Campaigns look to historical parallels for comfort and guidance. Barack Obama hoped to run as Jimmy Carter in '76. John McCain's best-case scenario was from the same election: He needed to run as Gerald Ford-plus, eking out a win where Ford's late surge fell short.
But the way this race has turned out, the McCain campaign's real parallel might be the Book of Job.
Job, you'll recall, was a prosperous, pious man whose faith God tested with various unjust afflictions and calamities. McCain had been a (politically) prosperous man whose good fortune helped him capture the Republican nomination. But since June, the fates have scorned him.
Throughout his Senate career, McCain has made a point of working with Democrats. He passed the McCain-Feingold campaign-finance reforms, orchestrated the "Gang of 14" compromise on judicial nominations in 2005, and worked with Ted Kennedy on a failed immigration-reform package. For these efforts, he was roundly abused by Republicans.
Yet a few weeks into the race, it was Obama, who has never reached across the aisle on divisive issues, who was being hailed as the bipartisan uniter.
Furthermore, with one exception (Nebraska Sen. Chuck Hagel), no Republican in Congress had been more critical of President Bush's administration than McCain. He was the only Republican to seriously oppose Bush in 2000, and the two had never been personally close.
And yet the Obama campaign, with some success, has depicted McCain as Bush's heir. And it wasn't just Bush who was being hung around McCain's neck. In September, the Obama campaign ran ads tying McCain to Rush Limbaugh.
Limbaugh, of course, detests McCain, having said during the primaries that he would vote for Obama or Hillary Clinton before casting a ballot for the Arizona senator. McCain had always worn this scorn as a badge of honor. But now he was getting it coming and going.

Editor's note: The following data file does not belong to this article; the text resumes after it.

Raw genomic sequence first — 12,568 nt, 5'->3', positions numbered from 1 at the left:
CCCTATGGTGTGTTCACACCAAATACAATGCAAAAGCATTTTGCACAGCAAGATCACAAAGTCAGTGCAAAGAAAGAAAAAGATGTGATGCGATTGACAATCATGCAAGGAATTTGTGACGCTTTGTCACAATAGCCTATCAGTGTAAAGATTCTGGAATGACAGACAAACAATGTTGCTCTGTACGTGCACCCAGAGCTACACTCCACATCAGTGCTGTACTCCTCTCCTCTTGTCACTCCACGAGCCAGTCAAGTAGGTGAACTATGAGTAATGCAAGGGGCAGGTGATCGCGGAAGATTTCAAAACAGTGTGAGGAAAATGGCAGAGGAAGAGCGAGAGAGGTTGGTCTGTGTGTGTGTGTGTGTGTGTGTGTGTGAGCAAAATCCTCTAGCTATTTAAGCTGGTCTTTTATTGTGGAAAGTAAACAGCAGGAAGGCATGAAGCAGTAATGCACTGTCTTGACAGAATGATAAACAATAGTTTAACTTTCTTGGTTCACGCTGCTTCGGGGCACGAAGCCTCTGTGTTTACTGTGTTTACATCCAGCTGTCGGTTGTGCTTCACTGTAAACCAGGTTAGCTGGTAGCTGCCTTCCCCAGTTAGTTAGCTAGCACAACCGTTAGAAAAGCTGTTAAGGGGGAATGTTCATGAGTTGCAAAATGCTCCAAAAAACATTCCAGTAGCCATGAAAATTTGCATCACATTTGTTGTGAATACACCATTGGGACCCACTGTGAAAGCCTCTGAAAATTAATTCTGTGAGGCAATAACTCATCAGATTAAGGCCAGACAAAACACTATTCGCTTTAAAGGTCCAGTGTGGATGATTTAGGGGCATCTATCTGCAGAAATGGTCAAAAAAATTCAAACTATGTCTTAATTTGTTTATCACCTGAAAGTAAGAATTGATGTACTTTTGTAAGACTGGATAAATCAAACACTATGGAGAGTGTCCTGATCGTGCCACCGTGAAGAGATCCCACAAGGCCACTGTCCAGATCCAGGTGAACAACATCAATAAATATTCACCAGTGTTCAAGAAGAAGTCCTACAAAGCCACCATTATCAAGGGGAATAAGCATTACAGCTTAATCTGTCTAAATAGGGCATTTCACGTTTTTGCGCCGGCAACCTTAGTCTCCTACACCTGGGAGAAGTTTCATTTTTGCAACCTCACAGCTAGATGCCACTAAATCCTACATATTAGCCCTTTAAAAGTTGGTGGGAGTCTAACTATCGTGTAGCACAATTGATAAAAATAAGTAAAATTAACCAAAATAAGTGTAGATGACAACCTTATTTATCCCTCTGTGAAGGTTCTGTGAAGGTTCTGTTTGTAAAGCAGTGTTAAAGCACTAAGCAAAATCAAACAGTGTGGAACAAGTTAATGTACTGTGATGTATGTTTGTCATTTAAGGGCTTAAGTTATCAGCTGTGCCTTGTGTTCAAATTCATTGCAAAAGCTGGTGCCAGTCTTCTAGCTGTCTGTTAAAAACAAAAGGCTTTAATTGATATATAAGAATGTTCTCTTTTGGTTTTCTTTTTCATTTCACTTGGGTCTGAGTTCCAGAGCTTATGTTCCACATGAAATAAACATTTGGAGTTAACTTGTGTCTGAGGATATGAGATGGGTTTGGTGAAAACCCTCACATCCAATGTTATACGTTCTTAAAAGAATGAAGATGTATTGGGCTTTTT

By the time Hurricane Gustav forced McCain to cancel part of his national convention, it looked as though God himself really was against him.
But that was just the start of McCain's troubles. Seven weeks before the election, Lehman Brothers collapsed, setting off a financial panic that has shaken the global economy and destroyed a couple of trillion dollars of Americans' wealth. McCain was punished in the polls because people concluded, reasonably (if not quite fairly), that the party holding the presidency is responsible for the economy.
The timing of the economic catastrophe couldn't have been worse for McCain. If it had been seven weeks earlier, there would have been time for his campaign to assimilate the events and recover; seven weeks later, and it would have been a non-issue. But after simmering for six long years, the crisis manifested itself at the moment when it could do maximum political harm to McCain.
Injustice kept raining down from the heavens. Looking to further scapegoat McCain for Bush's economic mess, Obama portrayed him as a maniac for "deregulation."
In general, this charge is true of McCain and most conservatives. But in one essential failure of the subprime mess, McCain actually had been on the other side. In 2006, McCain called for the reform and regulation of Fannie Mae and Freddie Mac, a call resisted by Obama and the Democrats.
The final straw may have come last week, when the word terrorist could be heard among catcalls from the crowd at a McCain rally in Wisconsin. (It's not entirely clear if the malcontents were referring to Obama or his associate William Ayers.) The media had a fit, decrying the "insane rage" McCain was stoking on the right. Columnists, reporters and bloggers hyperventilated about dangerous, deranged Republicans.
This sensitivity seems somewhat selective. For the last six years, some on the left have constantly referred to President Bush as a war criminal. In 2002, a columnist for the New Statesman offered a bounty for killing Bush, the most direct of several left-wing allusions to assassination.
More recently, Madonna and Sandra Bernhard expressed hope that violence would be visited on Sarah Palin. And the son of an elected Democrat in Tennessee committed identity theft against her.
But you don't hear much fussing about the insane rage of Obama supporters. The Atlantic Monthly serenely described the crime in Tennessee as an attempt to "vet" Palin.
So McCain has had it rough - Old Testament rough. Really, all that's missing are frogs and locusts.
Of course, in the end, Job was rewarded for his steadfastness in the face of adversity. Which may be where the parallel with McCain breaks down.